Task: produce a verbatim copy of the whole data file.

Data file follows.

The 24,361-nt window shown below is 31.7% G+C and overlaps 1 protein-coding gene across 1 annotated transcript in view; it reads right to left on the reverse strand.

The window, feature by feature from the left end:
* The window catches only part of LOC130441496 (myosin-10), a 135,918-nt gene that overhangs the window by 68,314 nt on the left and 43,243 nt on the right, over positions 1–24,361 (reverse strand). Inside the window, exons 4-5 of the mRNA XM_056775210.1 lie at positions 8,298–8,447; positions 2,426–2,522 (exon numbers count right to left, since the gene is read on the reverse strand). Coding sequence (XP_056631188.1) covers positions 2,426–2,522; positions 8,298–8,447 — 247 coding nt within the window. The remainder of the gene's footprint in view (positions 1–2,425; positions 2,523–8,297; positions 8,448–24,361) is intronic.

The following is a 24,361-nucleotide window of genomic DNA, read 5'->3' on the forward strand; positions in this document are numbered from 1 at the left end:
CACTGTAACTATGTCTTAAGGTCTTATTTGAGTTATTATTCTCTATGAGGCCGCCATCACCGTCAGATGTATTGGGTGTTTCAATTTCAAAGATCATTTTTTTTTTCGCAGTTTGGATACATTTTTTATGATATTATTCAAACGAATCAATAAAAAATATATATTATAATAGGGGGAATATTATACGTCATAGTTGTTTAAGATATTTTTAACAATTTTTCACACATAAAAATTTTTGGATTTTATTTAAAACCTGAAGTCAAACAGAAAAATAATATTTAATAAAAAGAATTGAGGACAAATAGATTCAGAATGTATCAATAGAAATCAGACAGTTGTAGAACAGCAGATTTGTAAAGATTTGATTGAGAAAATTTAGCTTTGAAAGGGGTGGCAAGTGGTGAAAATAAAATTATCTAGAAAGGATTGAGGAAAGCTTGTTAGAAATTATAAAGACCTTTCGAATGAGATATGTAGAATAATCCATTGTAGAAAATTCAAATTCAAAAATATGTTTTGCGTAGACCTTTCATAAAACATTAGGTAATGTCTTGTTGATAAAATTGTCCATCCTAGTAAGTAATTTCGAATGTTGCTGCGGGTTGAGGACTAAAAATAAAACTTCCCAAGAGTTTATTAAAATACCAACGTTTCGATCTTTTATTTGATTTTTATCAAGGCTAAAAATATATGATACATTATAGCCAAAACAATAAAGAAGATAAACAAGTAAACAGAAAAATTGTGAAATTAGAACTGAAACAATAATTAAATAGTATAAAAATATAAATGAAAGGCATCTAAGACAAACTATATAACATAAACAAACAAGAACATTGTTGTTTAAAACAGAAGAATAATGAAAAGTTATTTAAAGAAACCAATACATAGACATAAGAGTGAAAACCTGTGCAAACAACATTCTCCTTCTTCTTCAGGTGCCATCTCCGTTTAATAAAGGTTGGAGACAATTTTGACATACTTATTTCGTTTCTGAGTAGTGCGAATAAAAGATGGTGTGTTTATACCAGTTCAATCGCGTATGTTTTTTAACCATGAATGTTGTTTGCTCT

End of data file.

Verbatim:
The 24,361-nt window shown below is 31.7% G+C and overlaps 1 protein-coding gene across 1 annotated transcript in view; it reads right to left on the reverse strand.

The window, feature by feature from the left end:
* The window catches only part of LOC130441496 (myosin-10), a 135,918-nt gene that overhangs the window by 68,314 nt on the left and 43,243 nt on the right, over positions 1–24,361 (reverse strand). Inside the window, exons 4-5 of the mRNA XM_056775210.1 lie at positions 8,298–8,447; positions 2,426–2,522 (exon numbers count right to left, since the gene is read on the reverse strand). Coding sequence (XP_056631188.1) covers positions 2,426–2,522; positions 8,298–8,447 — 247 coding nt within the window. The remainder of the gene's footprint in view (positions 1–2,425; positions 2,523–8,297; positions 8,448–24,361) is intronic.

The following is a 24,361-nucleotide window of genomic DNA, read 5'->3' on the forward strand; positions in this document are numbered from 1 at the left end:
CACTGTAACTATGTCTTAAGGTCTTATTTGAGTTATTATTCTCTATGAGGCCGCCATCACCGTCAGATGTATTGGGTGTTTCAATTTCAAAGATCATTTTTTTTTTCGCAGTTTGGATACATTTTTTATGATATTATTCAAACGAATCAATAAAAAATATATATTATAATAGGGGGAATATTATACGTCATAGTTGTTTAAGATATTTTTAACAATTTTTCACACATAAAAATTTTTGGATTTTATTTAAAACCTGAAGTCAAACAGAAAAATAATATTTAATAAAAAGAATTGAGGACAAATAGATTCAGAATGTATCAATAGAAATCAGACAGTTGTAGAACAGCAGATTTGTAAAGATTTGATTGAGAAAATTTAGCTTTGAAAGGGGTGGCAAGTGGTGAAAATAAAATTATCTAGAAAGGATTGAGGAAAGCTTGTTAGAAATTATAAAGACCTTTCGAATGAGATATGTAGAATAATCCATTGTAGAAAATTCAAATTCAAAAATATGTTTTGCGTAGACCTTTCATAAAACATTAGGTAATGTCTTGTTGATAAAATTGTCCATCCTAGTAAGTAATTTCGAATGTTGCTGCGGGTTGAGGACTAAAAATAAAACTTCCCAAGAGTTTATTAAAATACCAACGTTTCGATCTTTTATTTGATTTTTATCAAGGCTAAAAATATATGATACATTATAGCCAAAACAATAAAGAAGATAAACAAGTAAACAGAAAAATTGTGAAATTAGAACTGAAACAATAATTAAATAGTATAAAAATATAAATGAAAGGCATCTAAGACAAACTATATAACATAAACAAACAAGAACATTGTTGTTTAAAACAGAAGAATAATGAAAAGTTATTTAAAGAAACCAATACATAGACATAAGAGTGAAAACCTGTGCAAACAACATTCTCCTTCTTCTTCAGGTGCCATCTCCGTTTAATAAAGGTTGGAGACAATTTTGACATACTTATTTCGTTTCTGAGTAGTGCGAATAAAAGATGGTGTGTTTATACCAGTTCAATCGCGTATGTTTTTTAACCATGAATGTTGTTTGCTCT